You can also use cooled bagels, bread, and sugar free rusks. Just be sure to watch your baby as he or she nibbles on it so that your child does not accidentally choke on it when you are not looking.

2. Rub Teething-gel on Your Toddler’s Gums

You can try rubbing teething-gel on your toddler’s gums to numb the pain. This relief, however, is short-lived and only works if the baby does not impulsively lick it off.

3. Ask a Doctor about Medication

Ask your doctor if you can give your child infant paracetamol to ease the pain. This medicine is only for extreme duress situations and should not be overused. Only use medication when all else fails and your baby is still in pain.

Will Babies Get Sick When Their Molars Are Growing?

The answer is no. In the case of molars, that is generally not the case. Around the age of two, when your child’s molars come out, there are other infections that are commonly associated with that time in your child’s life. Take note of what is causing your child pain, whether it is really the molars or if it is something else. At this stage in your toddler’s life, ear infections, colds, coughs or urinary tract infections are common.

If your child is not being perturbed by sucking or chewing on things alone, it is best to take him or her to the doctor.

Two Year Molars--When to See a Doctor

The best way to tell when your toddler need to see a doctor is by recognizing the symptoms that do not come with teething. These symptoms can vary from one baby to the other. Nevertheless, listed below are a few things that you need to keep an eye out for:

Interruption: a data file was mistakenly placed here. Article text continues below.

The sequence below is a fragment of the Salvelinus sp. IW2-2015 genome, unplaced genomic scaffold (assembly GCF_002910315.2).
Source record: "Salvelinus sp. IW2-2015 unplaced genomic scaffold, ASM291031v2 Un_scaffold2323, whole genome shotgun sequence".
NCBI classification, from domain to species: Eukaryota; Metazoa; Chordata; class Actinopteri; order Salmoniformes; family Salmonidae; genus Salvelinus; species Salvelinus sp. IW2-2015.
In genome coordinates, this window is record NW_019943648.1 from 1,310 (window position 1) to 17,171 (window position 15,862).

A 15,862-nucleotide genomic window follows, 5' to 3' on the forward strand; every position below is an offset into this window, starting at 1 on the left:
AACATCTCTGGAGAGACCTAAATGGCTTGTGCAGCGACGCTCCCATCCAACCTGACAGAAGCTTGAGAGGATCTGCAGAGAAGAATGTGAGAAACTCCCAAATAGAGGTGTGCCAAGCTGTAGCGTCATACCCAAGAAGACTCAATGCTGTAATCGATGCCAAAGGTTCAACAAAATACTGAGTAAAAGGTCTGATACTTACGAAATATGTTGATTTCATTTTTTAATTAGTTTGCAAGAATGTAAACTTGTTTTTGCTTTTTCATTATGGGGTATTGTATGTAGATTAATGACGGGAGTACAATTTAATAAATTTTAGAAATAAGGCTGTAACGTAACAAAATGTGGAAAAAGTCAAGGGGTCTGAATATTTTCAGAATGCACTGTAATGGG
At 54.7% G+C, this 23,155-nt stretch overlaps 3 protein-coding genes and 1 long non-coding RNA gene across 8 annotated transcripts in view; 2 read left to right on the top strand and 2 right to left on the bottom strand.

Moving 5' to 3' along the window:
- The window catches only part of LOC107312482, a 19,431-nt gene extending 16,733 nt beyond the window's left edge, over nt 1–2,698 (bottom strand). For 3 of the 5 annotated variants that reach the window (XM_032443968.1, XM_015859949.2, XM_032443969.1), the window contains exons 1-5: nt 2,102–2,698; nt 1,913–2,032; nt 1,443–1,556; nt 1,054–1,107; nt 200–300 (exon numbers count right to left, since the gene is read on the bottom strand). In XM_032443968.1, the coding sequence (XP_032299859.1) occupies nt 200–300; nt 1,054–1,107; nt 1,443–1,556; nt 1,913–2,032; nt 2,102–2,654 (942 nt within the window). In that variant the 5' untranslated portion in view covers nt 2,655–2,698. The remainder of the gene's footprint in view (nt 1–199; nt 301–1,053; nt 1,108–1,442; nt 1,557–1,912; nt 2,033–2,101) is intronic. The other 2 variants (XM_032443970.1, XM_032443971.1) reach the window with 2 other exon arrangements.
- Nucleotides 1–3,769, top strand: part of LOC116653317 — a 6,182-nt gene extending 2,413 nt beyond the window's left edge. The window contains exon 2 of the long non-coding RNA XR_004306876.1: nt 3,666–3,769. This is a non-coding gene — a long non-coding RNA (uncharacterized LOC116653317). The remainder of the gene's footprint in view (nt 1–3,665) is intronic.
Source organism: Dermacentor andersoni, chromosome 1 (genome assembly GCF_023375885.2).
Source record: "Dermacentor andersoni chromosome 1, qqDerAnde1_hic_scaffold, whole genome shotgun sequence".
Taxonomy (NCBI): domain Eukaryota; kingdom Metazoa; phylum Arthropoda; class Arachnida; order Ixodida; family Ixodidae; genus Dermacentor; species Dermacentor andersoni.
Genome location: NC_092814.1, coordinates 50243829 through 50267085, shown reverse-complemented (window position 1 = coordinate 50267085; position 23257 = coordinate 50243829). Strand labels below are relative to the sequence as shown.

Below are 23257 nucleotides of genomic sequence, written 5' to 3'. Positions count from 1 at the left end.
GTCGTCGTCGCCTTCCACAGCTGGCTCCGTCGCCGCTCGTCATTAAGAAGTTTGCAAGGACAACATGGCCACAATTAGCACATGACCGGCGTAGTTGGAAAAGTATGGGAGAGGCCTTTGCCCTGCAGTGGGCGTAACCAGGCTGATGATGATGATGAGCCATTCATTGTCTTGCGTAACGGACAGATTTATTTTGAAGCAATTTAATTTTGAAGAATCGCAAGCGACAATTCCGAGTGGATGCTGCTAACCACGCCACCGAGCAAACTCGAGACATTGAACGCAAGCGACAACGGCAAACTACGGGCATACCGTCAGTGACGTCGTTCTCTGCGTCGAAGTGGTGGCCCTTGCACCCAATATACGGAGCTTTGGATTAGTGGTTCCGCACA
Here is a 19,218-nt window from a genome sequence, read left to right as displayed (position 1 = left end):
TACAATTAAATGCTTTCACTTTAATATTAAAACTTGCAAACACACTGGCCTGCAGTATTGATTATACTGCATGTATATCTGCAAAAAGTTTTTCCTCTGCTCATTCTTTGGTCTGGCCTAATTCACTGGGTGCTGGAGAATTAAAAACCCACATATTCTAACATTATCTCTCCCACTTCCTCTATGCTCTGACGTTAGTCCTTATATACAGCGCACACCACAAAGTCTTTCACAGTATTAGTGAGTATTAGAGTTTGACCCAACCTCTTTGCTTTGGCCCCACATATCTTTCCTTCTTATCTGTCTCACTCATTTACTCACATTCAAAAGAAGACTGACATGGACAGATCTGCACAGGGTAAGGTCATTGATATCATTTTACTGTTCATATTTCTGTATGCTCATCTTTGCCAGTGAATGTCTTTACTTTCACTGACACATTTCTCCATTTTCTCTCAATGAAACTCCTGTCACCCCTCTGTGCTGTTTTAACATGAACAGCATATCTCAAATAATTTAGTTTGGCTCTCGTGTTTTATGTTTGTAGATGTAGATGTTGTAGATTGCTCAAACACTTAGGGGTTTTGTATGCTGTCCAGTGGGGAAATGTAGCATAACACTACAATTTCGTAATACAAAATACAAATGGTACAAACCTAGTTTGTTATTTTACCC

Signs

Descriptions

Medicines not work out

Medicines do not offer your baby any relief. This can include the infant paracetamol and the teething gel that you applied for a short-term numbing effect.

High fever

If your child has high fever that does not improve or come under control after proper medication. This includes fever that is above 101 degrees Fahrenheit.

Severe pain

Severe pain is not caused by chewing or sucking on anything.

Drowsiness

Your child is drowsy and lethargic. This may be the cause of something other than the molars.

Loose stools

Diarrhea is very watery.

Diarrhea includes blood

This is a red flag for immediately visiting the doctor.

Vomiting

Your child is vomiting. This is not normal for a teething child.

Symptoms last for a while

Symptoms continue even after the third day.

Important Notes:

  • Two year molars are a hard thing to cope with especially after you have suffered through a whole mouth of teeth. By now, even your child is irritated by the ordeal and this causes a strain on him or her. There is also the added fact such as suckling, gel-filled teeth rings, biting and chewing that bring relief to the baby.
  • It only takes up three to five days of botheration after which everything becomes easier than it were the first few days. It is best to be patient with your child, and keep the symptoms in check.

If you want to know more about kids’ molars, you can watch the video below: